On December 15-19, 2008, the U.S. Nuclear Regulatory Commission (NRC) conducted an inspection at the General Electric-Hitachi (GEH) Nuclear Energy facility in Wilmington, North Carolina. The inspection was part of NRC's design certification review of GEH Economic Simplified Boiling Water Reactor (ESBWR). The inspection team in part focused on the development and use of GEH software codes to perform safety analyses for the ESBWR design certification. NRC today released the inspection report and notice of several apparent violations.

05200010/2008-201-01 Open NOV
10 CFR Part 21: Failure to perform Part 21 evaluation when other GEH organization indicated that a software problem had impacted their use of the code

05200010/2008-201-02 Open NOV
Design Control: Failure to document the justification or rationale for the use a particular version of a non-Level 2 code during an alternate calculation to verify original calculations and developer's assumptions.

05200010/2008-201-03 Open NOV
Corrective Action: Failure to get ECP problem reports responses in a timely manner.

05200010/2008-201-04 Open NOV
Corrective Action: Failure to have adequate corrective action program for Level 1 software code errors.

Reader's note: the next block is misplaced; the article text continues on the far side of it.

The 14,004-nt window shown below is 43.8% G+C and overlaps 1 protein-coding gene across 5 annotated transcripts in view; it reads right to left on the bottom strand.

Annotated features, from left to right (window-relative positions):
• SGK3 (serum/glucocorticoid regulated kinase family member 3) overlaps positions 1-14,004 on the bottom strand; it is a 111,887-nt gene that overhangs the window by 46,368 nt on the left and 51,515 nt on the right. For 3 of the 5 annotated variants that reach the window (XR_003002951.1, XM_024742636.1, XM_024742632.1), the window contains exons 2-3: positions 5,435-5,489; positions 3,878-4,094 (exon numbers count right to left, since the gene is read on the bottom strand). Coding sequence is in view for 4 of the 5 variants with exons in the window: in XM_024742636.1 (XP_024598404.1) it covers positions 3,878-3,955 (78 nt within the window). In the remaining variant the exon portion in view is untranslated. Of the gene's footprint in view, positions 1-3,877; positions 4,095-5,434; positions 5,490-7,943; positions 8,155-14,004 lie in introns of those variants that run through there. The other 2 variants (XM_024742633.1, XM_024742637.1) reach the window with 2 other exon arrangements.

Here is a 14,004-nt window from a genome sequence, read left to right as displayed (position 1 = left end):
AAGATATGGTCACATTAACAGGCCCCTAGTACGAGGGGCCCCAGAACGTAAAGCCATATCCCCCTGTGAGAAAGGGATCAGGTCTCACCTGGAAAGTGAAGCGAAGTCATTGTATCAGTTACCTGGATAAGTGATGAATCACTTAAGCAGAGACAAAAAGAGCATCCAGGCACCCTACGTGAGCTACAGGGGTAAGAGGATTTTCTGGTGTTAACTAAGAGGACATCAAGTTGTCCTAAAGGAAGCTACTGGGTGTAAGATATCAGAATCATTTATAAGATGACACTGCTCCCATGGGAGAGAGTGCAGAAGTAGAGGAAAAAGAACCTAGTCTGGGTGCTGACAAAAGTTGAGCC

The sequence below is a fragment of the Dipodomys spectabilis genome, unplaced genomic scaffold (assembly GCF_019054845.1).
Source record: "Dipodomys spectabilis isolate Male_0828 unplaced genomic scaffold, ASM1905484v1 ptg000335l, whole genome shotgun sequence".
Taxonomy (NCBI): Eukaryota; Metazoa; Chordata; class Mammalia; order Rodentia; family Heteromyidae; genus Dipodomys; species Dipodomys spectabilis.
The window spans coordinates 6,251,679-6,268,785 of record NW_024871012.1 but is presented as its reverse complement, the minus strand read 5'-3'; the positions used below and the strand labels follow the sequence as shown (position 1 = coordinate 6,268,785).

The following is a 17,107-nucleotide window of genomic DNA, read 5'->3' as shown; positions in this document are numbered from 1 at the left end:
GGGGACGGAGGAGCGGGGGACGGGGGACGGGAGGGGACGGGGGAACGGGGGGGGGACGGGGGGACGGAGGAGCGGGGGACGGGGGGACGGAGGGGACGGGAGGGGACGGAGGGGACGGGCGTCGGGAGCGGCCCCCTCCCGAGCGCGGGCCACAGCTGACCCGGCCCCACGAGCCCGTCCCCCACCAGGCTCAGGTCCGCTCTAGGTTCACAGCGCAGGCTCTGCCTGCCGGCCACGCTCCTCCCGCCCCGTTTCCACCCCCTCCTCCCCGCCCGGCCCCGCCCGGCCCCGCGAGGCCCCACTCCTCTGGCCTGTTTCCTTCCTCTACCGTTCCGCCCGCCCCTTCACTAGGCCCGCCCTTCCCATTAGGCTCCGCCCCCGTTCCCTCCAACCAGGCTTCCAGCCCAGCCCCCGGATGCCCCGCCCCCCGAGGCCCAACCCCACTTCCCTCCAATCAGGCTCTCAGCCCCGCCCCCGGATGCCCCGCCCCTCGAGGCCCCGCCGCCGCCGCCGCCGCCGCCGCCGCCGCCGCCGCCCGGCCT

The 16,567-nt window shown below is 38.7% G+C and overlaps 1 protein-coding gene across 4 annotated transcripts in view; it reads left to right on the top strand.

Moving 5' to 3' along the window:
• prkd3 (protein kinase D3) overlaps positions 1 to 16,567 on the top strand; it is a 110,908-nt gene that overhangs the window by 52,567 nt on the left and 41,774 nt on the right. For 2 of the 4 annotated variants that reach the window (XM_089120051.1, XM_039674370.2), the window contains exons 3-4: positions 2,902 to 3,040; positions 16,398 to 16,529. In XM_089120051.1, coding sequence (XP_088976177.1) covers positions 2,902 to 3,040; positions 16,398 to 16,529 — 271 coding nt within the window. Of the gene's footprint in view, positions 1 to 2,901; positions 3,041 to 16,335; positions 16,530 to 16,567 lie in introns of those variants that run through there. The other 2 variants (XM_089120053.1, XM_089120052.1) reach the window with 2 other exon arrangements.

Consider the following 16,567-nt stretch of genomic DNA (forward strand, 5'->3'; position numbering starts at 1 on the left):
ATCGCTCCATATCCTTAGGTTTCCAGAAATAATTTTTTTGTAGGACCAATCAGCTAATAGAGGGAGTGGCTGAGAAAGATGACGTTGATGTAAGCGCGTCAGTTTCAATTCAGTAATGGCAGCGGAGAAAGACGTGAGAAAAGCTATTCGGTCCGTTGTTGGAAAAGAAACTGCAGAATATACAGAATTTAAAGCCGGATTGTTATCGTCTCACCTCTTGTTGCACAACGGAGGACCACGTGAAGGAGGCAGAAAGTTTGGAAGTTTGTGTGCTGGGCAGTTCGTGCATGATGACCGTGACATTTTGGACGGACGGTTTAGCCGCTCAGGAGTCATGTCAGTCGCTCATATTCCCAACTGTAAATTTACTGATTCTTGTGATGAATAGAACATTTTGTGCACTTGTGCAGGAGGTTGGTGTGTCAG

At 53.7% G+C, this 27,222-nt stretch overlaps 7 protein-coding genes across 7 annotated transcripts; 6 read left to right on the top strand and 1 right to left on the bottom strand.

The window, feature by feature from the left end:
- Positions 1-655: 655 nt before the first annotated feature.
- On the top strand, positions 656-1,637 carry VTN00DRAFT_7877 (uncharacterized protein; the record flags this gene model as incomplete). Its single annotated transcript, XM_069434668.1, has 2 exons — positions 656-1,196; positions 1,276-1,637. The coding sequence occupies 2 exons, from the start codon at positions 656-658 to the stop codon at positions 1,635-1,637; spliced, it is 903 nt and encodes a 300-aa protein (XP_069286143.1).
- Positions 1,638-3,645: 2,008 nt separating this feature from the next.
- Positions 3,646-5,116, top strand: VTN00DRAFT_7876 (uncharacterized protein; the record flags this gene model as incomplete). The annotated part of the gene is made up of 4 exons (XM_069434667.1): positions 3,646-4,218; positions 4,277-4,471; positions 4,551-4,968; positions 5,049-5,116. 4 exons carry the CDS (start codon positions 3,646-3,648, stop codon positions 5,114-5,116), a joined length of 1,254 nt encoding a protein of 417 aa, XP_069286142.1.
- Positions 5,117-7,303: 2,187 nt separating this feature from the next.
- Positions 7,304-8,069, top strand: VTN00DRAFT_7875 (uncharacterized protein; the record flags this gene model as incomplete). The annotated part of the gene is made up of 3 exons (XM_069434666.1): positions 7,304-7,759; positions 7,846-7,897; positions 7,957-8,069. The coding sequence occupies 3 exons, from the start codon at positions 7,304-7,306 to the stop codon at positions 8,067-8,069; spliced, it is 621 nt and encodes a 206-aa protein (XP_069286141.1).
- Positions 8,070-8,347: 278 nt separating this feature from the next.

05200010/2008-201-05 Open NOV
Audits: Failure to have the GEH NQA audit plans for 2006 and 2007.

05200010/2008-201-06 Open NOV
Audits: Failure to adequately document the basis of the audit findings to support the audit conclusions.

Fermi-3 - Army Corps of Engineers review process goes beyond Clean Water Act guidelines - 20 other public interest factors

Army Corps of Engineers' Fermi-3 review will include determining whether the project meets its Clean Water Guidelines, and if so, how the project impacts the public interest. There are 20 public interest factors considered: conservation, economics, aesthetics, general environmental concerns, wetlands, cultural values, fish and wildlife values, flood hazards, flood plain values, land use, navigation, shore erosion and accretion, recreation, water supply and conservation, water quality, energy needs, safety, food and fiber productions, mineral needs, and in general, the needs and welfare of the people.

For more info, see pdf of March 3, 2009 letter from ACS to NRC: John Konik (Engineering & Technical Services Chief, Army Corps of Engineers Detroit District's Regulatory Office), letter to NRC Office of New Reactors' Division of Site and Environmental Reviews, March 9, 2009 (ACN ML090850037)